Gerald Barry's The Intelligence Park at the ROH's Linbury Theatre

Walk for 10 minutes or so due north of the Royal Opera House in Covent Garden and you come to Brunswick Square, home to the Foundling Museum which was established in 1739 by the philanthropist Thomas Coram to care for children lost but lucky.

O19’s Phat Philly Phantasy

It is hard to imagine a more animated, engaging, and musically accomplished night at the Academy of Music than with Opera Philadelphia’s winning new staging of The Love for Three Oranges.

Agrippina: Barrie Kosky brings farce and frolics to the ROH

She makes a virtue of her deceit, her own accusers come to her defence, and her crime brings her reward. Agrippina - great-granddaughter of Augustus Caesar, sister of Caligula, wife of Emperor Claudius - might seem to offer those present-day politicians hungry for power an object lesson in how to satisfy their ambition.

OPERA TODAY ARCHIVES »

Performances

Ernst Konrad Friedrich Schulze (1789-1817) by Ernst Riepenhausen [Source: Wikipedia]
27 May 2014

Schubert Liederabende, Wigmore Hall

In this Schubert Liederabende — the second in Ian Bostridge and Julius Drake’s planned series of four recitals at the Wigmore Hall — dark, sombre worlds evoking the romantic turbulence of Death and the Maiden were only briefly alleviated by radiance and light.

Schubert Liederabende, Wigmore Hall

A review by Claire Seymour

Above: Ernst Konrad Friedrich Schulze (1789-1817) by Ernst Riepenhausen [Source: Wikipedia]

 

We began with five settings of Ernst Konrad Schulze. A tormented dreamer, Schulze delved into the world of folklore and fairy tales, reportedly remarking of himself, “I lived in a fantasy world and was on the way to becoming a complete obsessive.” The same might be said of his unrequited devotion to the sisters Adelheid and Cäcilie Tyschen which inspired the hundred poems of the Poetisches Tagebuch (Verse Diary), in which the volatile Schulze poured out his passion.

The impact of the early death of Cäcilie can perhaps be felt in ‘Im Frühling’ which depicts the poet-speaker’s love for an unattainable beloved. The hushed opening — Drake’s gentle quavers delivered with the merest touch of hesitant restraint — established a whimsical air, fitting for the nostalgic recollections which followed. Bostridge sang with tender fluency, but there was an ever-present intimation of unrest — moments of earnestness in stanza three when the poet imagines plucking a flower from a branch from which she has picked a bud, urgent off-beats in the minor key stanza, slightly unsettling rhythmic asymmetry in the final verse — which could not be quite assuaged by the beautiful shine that the tenor brought to the concluding wistful reminiscence: ‘Den ganzen Sommer lang.’

‘Über Wildemann’ was more turbulent, driven by obsessive love and the poet’s exuberant response to the mountain vista before him. The contained violence of Drake’s pulsing accompaniment was unnerving, left hand octaves and pounding triplets never overwhelming the voice. Bostridge made much of the contrast between the low register of the opening verse and the poet’s enraptured reflections on the natural beauty of his surroundings. Above Drake’s delicately shimmering starry reflections, the broad phrases of ‘Der liebliche Stern’ were wonderfully mellifluous and the pianissimo close magically floated, translating the poet deep into imaginative realms: ‘Dem lieblichen Sterne mich nah’n!’ (Let me draw near to that lovely star!)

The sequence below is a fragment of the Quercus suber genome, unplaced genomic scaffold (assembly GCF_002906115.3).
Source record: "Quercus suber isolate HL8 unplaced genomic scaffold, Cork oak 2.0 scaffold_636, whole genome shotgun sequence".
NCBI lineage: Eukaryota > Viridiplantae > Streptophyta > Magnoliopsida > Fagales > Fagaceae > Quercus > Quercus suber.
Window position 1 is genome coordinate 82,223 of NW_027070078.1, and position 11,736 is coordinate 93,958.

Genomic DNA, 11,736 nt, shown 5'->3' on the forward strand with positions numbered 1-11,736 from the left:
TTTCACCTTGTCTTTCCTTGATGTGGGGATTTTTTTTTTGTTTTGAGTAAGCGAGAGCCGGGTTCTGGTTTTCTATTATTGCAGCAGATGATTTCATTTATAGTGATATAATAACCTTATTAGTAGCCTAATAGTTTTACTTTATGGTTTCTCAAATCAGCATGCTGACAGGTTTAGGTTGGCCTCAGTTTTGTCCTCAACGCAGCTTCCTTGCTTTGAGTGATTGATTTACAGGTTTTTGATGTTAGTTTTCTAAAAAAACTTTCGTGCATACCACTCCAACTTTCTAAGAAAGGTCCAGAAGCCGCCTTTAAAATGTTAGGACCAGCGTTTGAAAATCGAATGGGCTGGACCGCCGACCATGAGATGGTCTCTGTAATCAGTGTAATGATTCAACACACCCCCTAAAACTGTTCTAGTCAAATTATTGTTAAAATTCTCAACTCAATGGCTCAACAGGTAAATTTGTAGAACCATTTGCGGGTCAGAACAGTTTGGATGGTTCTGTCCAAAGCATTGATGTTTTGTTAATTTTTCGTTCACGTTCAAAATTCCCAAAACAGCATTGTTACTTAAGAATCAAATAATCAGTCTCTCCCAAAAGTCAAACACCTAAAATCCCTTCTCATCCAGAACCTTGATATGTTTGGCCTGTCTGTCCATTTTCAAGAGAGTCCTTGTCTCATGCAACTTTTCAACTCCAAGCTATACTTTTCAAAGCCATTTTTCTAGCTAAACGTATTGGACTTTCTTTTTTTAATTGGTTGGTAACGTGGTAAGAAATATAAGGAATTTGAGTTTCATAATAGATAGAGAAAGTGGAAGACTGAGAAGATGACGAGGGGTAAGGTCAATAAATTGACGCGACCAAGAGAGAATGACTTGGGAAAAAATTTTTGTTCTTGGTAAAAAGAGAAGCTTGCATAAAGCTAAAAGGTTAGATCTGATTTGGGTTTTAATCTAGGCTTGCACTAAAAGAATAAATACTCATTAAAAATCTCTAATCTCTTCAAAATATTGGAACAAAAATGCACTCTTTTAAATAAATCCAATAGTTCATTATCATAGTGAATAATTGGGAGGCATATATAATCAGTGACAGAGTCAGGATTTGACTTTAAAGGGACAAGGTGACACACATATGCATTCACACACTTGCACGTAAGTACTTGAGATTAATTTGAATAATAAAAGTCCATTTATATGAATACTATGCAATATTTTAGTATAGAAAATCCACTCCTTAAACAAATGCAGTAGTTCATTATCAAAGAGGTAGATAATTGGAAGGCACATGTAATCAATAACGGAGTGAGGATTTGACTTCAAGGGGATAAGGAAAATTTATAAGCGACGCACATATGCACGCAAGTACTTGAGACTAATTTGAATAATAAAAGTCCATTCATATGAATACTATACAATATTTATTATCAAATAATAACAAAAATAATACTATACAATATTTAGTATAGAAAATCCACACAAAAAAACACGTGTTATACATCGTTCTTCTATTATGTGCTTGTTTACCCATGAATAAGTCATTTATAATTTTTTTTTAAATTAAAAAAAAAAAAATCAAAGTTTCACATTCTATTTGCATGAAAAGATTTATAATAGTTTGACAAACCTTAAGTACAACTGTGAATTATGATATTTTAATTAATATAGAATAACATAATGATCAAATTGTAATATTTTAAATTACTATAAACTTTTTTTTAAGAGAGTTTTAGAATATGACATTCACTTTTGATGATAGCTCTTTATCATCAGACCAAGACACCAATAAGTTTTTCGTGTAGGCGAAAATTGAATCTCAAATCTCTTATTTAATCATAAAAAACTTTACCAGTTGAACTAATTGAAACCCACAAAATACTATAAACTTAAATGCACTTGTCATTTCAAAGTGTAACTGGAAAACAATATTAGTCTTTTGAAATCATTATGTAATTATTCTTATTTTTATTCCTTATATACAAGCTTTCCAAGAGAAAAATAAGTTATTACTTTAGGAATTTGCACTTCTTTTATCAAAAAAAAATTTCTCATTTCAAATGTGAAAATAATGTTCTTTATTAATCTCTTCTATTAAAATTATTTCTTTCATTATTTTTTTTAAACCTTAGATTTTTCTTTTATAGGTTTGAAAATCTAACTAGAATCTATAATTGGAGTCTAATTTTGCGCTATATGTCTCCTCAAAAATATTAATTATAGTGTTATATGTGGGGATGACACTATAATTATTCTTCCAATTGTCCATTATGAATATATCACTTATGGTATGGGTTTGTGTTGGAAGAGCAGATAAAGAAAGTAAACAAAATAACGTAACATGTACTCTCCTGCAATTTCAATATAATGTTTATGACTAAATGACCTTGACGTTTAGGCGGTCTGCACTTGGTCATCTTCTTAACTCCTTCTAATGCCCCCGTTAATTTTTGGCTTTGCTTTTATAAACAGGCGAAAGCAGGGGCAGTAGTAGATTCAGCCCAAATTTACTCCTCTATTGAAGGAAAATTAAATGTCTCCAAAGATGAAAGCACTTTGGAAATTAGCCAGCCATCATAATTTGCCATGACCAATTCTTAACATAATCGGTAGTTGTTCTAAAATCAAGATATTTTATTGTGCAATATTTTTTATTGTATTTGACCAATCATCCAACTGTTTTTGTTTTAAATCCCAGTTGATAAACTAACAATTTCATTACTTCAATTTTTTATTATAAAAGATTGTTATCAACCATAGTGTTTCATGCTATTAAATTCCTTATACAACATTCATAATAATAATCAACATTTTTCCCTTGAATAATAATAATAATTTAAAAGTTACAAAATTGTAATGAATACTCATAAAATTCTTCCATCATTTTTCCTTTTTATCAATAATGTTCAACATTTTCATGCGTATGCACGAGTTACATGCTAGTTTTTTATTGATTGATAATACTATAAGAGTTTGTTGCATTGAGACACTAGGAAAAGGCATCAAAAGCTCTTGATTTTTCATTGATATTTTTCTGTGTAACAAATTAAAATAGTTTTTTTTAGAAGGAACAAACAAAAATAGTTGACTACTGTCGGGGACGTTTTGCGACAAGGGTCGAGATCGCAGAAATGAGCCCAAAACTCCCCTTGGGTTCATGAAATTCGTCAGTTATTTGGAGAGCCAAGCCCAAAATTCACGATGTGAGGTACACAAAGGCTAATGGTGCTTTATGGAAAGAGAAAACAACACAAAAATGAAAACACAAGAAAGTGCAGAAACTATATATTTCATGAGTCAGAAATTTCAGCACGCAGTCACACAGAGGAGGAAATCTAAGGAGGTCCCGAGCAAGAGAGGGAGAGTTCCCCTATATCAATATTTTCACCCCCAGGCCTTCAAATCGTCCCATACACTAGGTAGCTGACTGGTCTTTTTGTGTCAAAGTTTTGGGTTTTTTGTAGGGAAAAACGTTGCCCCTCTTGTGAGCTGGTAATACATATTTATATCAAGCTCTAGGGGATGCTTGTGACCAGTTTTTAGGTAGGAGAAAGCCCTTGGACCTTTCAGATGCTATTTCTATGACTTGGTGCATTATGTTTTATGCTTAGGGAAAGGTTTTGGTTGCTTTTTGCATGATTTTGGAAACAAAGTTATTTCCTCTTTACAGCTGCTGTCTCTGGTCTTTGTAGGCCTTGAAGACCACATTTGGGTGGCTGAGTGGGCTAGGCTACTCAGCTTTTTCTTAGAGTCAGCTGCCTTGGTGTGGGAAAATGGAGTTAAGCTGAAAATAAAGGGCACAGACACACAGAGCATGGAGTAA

‘I have lost all peace of mind’ (‘Ich bin von aller Ruh geschieden’) mourns the poet in ‘Tiefes Leid (Im Jänner 1817)’, and Bostridge did indeed seem almost overwhelmed by the depth of the speaker’s sorrow. The piano’s withdrawn dynamic at the start of the final verse created a troubled expectancy; the tenor used the text with characteristic rhetorical judiciousness to convey the chasm between the poet’s suffering and the beloved’s silence. Drake brought clarity and spaciousness to the moto perpetuo of ‘Auf der Brücke’, (On the bridge), and stylishly articulated the details embedded in the accompaniment, such as the low trill which hints at the young maidens’ twinkling eyes. Bostridge’s wide-ranging phrases spoke of the poet’s confidence although the climactic rise in the final verse suggested underlying disquiet and doubt.

Schubert’s settings of two of Johann Mayrhofer’s ‘Heliopolis’ poems followed. The low unison between voice and piano at the start of the first song perfectly captured the cold stillness of the ‘rauhen Norden’ (raw north), before a wonderfully consoling blossoming with the move to the major tonality upon the poet’s vision of the flower. Bostridge’s lyricism beautifully conveyed the speaker’s honest simplicity, supported by Drake’s steady crotchets, at times sensitively enriched. After the brief rhythmic fury and heroic energy of ‘Heliopolis II’, ‘Abendbilder’ (Nocturne) painted a broader dramatic canvas, from the gentle, breezy undulations of Drake’s opening triplets, to the elegance of the nocturnal raven’s flight through fragrant airs, to the rhapsodic outpouring of Philomel’s magic song. Drake led us through the night-time land, from tolling bells to starry skies; there was a certain weariness in the inevitable return to the opening melody, underpinned by the diminished harmony of the piano’s rocking triplets. Tenor and pianist mastered the technical and interpretative challenges of the final verse, Bostridge exhibiting impressive control through the extremely long lines and Drake convincingly delivering the declamatory postlude.